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Life's good comes not from others' gift, nor ill
Man's pains and pains' relief are from within.
Thus have we seen in visions of the wise !."
Tamil Poem in Purananuru, circa 500 B.C 

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Home > Struggle for Tamil Eelam > International Frame of  Struggle for Tamil Eelam > US & the Tamil Struggle > Letters to US Secretary of State from Benjamin A. Gilman, Chairman, US Congress Committee of International Relations, June/August 2000

United States & the struggle for Tamil Eelam

Letters to US Secretary of State from
Benjamin A. Gilman, Chairman,
US Congress Committee of International Relations

bullet 30 August 2000 bullet 29 June 2000


August 30, 2000

The Honorab1e Madeleine K. Albright
Secretary of State
United States Department of State
2201 C Street, NW
Washington, DC 20520

Dear Madam Secretary:

On June 29, 2000 I wrote to you regarding my concerns over the worsening conflict and humanitarian crisis in Sri Lanka. Specifically, I noted that serious human rights violations continue to occur in Sri Lanka and that the parties engaged in the conflict in that county have failed to begin meaningful negotiations.

Earlier this month, I authorized Adolfo Franco, Counsel of the House International Relations Committee, to visit Sri Lanka to assess the situation in that country. It is my understanding that humanitarian efforts continue to be impeded by needless government-imposed bureaucratic measures and that vitally needed food, medicine, and relief supplies are not adequate in the north and east of the country.

Moreover, the parties to the conflict in Sri Lanka have not begun serious negotiations but rather appear to be poised to renew the conflict in earnest in the near term. A continued lack of a free press and international media coverage have only contributed to the problems in Sri Lanka. Most disturbingly, violations of human rights and due process of law appear to continue unabated Therefore, I again urge you to express our government’s displeasure concerning the human rights and humanitarian situation in Sri Lanka, and to encourage the parties to the conflict to commence genuine negotiations.

In closing, I also wish to express my appreciation for the outstanding work of our U.S. Embassy personnel in Sri Lanka. I am grateful for the valuable assistance and insights provided by Charge d’affaires W. Lewis Amselem, Political Officers Andrew Mann and Kevin McGlothlin, and Economic Officer Ian Sheridan. These exemplary professionals should be commended for their fine service to our country.

Thank you for your attention to this matter. I look forward to hearing from you soon regarding my concerns.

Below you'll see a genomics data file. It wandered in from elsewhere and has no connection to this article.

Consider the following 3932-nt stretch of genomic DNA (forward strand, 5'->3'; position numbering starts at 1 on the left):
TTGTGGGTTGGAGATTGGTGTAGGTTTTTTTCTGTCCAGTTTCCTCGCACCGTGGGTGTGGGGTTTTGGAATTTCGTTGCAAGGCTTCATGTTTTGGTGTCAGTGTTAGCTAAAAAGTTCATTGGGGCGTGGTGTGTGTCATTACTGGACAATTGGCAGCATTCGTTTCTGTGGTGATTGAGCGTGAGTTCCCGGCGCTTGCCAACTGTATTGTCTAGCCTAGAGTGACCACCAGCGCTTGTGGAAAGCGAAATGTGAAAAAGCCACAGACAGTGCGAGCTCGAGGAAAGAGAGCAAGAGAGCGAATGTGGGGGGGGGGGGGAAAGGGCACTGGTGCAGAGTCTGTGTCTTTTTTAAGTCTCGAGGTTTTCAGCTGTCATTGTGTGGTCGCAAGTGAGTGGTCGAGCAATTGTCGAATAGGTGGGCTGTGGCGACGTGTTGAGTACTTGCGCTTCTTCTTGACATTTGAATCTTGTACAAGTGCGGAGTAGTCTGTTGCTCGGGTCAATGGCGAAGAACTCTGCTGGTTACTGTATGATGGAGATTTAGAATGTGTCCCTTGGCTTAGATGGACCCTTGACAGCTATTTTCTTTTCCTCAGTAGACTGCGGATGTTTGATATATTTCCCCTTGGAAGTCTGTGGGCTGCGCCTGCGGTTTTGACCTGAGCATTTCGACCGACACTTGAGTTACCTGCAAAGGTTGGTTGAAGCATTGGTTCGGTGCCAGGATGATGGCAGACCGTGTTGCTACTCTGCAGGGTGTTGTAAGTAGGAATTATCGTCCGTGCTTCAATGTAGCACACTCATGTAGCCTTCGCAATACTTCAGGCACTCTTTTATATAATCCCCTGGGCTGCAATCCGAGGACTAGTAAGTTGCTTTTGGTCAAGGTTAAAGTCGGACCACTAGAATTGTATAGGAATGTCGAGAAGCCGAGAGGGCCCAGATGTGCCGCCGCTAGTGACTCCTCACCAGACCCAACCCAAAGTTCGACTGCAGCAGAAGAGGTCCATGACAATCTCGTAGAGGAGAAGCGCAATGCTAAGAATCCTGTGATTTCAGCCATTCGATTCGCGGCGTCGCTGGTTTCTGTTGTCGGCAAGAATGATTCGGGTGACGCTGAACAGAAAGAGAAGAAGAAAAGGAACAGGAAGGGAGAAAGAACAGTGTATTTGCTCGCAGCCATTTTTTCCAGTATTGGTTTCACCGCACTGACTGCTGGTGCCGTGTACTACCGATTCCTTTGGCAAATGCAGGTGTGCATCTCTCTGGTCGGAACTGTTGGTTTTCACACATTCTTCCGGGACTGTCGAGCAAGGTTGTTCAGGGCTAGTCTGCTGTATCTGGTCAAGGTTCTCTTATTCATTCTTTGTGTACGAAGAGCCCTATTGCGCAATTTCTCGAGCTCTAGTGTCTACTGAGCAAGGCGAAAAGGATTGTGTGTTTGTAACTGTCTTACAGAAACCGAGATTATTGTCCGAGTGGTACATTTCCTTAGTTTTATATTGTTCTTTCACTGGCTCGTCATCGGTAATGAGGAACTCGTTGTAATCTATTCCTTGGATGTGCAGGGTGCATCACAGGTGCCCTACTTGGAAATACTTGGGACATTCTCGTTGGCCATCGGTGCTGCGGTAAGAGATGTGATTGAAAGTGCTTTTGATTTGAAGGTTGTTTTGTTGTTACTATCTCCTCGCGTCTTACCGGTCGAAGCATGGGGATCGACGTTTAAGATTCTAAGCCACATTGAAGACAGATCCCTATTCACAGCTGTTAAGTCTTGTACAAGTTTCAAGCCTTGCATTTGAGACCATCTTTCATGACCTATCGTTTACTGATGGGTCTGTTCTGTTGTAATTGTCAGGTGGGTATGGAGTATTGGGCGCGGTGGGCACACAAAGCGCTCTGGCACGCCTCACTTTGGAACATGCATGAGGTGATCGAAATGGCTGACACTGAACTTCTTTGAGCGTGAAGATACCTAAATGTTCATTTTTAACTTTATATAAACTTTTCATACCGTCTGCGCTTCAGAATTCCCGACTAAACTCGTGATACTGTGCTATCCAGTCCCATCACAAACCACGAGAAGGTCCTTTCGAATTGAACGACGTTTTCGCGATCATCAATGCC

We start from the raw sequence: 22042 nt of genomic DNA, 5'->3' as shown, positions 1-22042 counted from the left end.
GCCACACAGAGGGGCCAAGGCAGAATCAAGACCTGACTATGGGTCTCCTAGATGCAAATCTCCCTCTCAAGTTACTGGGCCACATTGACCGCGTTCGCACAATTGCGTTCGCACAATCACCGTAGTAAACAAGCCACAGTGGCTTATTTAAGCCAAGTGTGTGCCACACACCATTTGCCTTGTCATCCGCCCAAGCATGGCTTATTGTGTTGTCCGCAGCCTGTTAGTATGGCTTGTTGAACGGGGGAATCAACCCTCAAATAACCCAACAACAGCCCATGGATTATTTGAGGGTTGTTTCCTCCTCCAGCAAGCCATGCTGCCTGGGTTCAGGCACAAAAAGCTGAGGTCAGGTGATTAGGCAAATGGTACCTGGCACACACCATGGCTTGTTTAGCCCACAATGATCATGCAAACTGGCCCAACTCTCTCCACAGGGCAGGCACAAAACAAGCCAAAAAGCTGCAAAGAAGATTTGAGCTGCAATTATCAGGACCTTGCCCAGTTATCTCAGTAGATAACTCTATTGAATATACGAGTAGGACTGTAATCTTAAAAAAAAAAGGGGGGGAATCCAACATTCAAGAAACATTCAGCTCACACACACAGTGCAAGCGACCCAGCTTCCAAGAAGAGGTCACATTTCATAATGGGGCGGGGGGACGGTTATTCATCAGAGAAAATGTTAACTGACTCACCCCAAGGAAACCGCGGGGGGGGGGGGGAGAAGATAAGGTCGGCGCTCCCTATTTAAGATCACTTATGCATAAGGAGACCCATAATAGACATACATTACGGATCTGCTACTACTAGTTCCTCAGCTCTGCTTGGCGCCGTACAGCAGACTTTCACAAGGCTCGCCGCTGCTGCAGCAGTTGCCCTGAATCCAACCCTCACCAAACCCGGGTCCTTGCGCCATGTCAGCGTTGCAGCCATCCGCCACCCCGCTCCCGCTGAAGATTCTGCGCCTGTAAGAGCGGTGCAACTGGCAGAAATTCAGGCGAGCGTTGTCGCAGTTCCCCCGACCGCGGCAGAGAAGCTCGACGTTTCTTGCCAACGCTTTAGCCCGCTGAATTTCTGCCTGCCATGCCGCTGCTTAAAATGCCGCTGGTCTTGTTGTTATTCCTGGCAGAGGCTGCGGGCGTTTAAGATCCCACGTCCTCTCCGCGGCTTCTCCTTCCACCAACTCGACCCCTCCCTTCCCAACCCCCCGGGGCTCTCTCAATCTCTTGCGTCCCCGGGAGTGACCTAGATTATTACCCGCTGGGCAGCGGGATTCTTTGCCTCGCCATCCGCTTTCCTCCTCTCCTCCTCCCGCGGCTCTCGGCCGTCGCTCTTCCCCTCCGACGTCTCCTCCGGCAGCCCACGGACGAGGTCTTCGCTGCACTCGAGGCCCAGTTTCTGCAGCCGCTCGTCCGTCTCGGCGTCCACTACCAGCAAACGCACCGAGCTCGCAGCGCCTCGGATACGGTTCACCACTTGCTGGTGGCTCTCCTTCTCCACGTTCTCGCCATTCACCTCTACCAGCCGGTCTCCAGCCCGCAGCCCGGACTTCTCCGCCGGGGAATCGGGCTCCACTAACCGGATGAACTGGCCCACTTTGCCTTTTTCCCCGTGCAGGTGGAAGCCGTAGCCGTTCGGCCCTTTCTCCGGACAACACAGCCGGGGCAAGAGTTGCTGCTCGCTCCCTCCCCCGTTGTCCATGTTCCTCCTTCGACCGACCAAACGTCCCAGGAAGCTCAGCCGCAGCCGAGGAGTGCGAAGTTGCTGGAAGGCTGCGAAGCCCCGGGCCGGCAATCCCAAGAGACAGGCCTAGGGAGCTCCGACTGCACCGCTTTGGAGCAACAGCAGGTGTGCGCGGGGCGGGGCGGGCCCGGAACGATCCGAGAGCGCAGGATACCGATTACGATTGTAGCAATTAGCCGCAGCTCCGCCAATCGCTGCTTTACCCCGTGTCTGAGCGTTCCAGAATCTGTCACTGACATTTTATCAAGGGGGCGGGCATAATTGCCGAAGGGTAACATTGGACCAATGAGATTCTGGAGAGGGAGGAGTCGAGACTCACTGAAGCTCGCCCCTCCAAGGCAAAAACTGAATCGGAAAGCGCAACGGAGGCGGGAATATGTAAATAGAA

With best wishes,

Gilman.gif (5789 bytes)


June 29, 2000

The Honorable Madeline K. Albright
Department of State
Washington. D.C. 20520

 Dear Madam Secretary:

I am writing to express my concern over the war and worsening humanitarian crises in Sri Lanka. It is time that our government take a more active role in resolving the crises.

The Tamil Tigers are well positioned to soon retake Jaffna. The Indian government has agreed to evacuate the trapped Sri Lankan government soldiers if both the Tigers and Colombo agree. In order for the evacuation to take place, the government will probably have to abandon their military equipment. This will be a decisive political and military victory for the Tigers.

The process of negotiations begun by Norway could begin to move forward due to the Tigers likelihood of taking over Jaffna. Although New Delhi and Colombo publically state that they will not support independence for the Tamils, it is unclear what the parties, including the Tigers, are really willing to accept. The Norwegians have the agreement of all concerned parties to help begin negotiations and Norwegian diplomats have made several visits to both India and Sri Lanka. The U.S. should make it clear that we would support all options including secession to be discussed in the negotiating process. If all preconditions are lifted then all the parties could get on with the process of resolving their differences.

The Sri Lankan government has a long history of repressing the human rights of the Tamil people. In addition, the Sri Lankan government’s embargo on food, medicine and other essentials to the Tamil people has caused a humanitarian crisis. Its ban on access for the media to the war zones could indicate that the Sri Lankan government is concerned that the outside world may learn things that may not reflect well on its image. For these reasons, it is critical that we express our displeasure over the media ban, we ensure that the flow of arms and training by the U.S. end immediately, and we strongly urge the Sri Lanka to permit humanitarian aid to enter Jaffna.

Thank you for your kind attention and I look forward to hearing shortly from you regarding this matter.

With best wishes,

Gilman.gif (5789 bytes)



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